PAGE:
Rod Ellingworth says it's "hard to say" whether we'll ever see Mark Cavendish at the Tour de France again, the winner of 30 stages left at home for the second year in a row.
The Bahrain-McLaren boss explains his sprinter has been a particular sporting victim of the coronavirus break, and that after the disruption over the past couple of years the Manxman really needed a solid block of racing to get back up to speed and be in contention for a spot in the squad.
"It's hard to say," Ellingworth said of the chances we'll see Cavendish on a Tour start-line in the future. "I think unfortunately for him, this situation we've found ourselves in, not racing, it went against him. If you've spent two years off the bike having lots of problems you need a consistent period of time to get yourself back to a decent level."
Ellingworth highlights Cavendish as one of many riders who struggled with too much time on the turbo and training, and not enough pinning race numbers on.
"I think as we all know with Mark, he's a bike racer, he's not particularly into the training, he loves racing," Ellingworth added.
"I think he was at a bit of a disadvantage in that sense, like many riders, just with the issues that he had. He just needed some consistent racing. So I don't know, I think time will tell."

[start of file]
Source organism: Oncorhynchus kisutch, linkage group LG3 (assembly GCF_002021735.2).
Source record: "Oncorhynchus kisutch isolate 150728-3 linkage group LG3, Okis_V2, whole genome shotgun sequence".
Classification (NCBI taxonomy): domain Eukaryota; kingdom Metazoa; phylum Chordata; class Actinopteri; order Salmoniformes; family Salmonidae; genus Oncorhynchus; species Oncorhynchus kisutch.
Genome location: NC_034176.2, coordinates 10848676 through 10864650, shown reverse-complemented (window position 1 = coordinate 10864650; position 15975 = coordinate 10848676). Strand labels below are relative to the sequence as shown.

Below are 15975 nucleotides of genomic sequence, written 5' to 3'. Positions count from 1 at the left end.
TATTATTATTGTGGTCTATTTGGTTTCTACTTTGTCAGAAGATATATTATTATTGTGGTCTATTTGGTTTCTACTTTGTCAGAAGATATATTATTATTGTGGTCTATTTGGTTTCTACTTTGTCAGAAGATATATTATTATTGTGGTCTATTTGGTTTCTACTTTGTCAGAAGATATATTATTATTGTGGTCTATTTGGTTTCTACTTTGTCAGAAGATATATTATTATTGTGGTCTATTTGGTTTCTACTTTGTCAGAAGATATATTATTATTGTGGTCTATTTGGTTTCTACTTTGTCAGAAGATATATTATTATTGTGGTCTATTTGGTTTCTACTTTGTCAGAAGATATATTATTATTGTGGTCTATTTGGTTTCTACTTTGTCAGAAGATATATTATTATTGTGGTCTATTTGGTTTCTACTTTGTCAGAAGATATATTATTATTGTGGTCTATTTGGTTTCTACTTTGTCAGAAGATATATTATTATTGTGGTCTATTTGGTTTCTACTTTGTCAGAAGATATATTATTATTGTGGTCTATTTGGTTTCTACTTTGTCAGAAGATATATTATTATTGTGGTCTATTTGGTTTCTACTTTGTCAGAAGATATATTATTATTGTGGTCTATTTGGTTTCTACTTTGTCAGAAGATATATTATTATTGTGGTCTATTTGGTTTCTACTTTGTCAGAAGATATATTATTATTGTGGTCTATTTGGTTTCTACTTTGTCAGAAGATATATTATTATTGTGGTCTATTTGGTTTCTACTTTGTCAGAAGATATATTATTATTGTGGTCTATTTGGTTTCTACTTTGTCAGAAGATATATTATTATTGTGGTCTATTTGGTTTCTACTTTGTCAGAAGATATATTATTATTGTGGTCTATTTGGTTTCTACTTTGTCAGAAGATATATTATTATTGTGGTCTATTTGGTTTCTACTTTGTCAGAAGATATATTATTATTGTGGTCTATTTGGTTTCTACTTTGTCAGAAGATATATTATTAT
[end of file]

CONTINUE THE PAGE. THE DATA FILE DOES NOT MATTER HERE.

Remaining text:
However, the former Team Sky coach says his rider is continuing to plug away at home for when he next lines up during this condensed season.
"I think he was quite rightfully upfront to say he wasn't ready for this year’s Tour, and we'll keep working. That’s what he’s doing now, he's at home working and looking forward to the other races. Time will tell."
Cavendish-shaped distractions aside, Ellingworth is gearing up for his first Tour at the helm of Bahrain-McLaren, and expects intense racing right from the off.
"Two reasons why the race is going to be pretty intense from the start is [firstly] just the start itself, it's a challenge these first few days in Nice. I think it's quite an exceptional start compared to other years. That in itself will create opportunities for people I'm sure," Ellingworth reckons. "And then secondly, I think the whole situation we find ourselves in with teams in financial issues and there's a lot of riders still out of contract, lots of riders wanting to prove themselves and this is the shop window basically.
"So I certainly see that the whole race every single day is going to be quite intense. I think we've seen over the last few years there are no easy days in the Tour anymore. And certainly, this year is going to be one of them. I don't think the Tour will be won in the first week but certainly some people will find themselves in a situation where the Tour has slipped away from them for one reason or another."
While Ellingworth's outfit is one that has struggled financially during this turbulent year, announcing this week the loss of title sponsor McLaren for 2021, for now they'll focus on the job ahead of them, a tilt at the yellow jersey with Mikel Landa.
"We’re obviously in a pretty good place now, all the guys are here and ready to race," Ellingworth said. "Mikel is looking good, looking lean, everything has gone pretty well in the last few weeks considering the situation we've been in.
"I couldnt have asked more from the riders and staff, it’s been challenging for everybody, we’ve all had our issues as a team. But we’re looking forward to the race, pleased its happening, and hoping it stays on the road."
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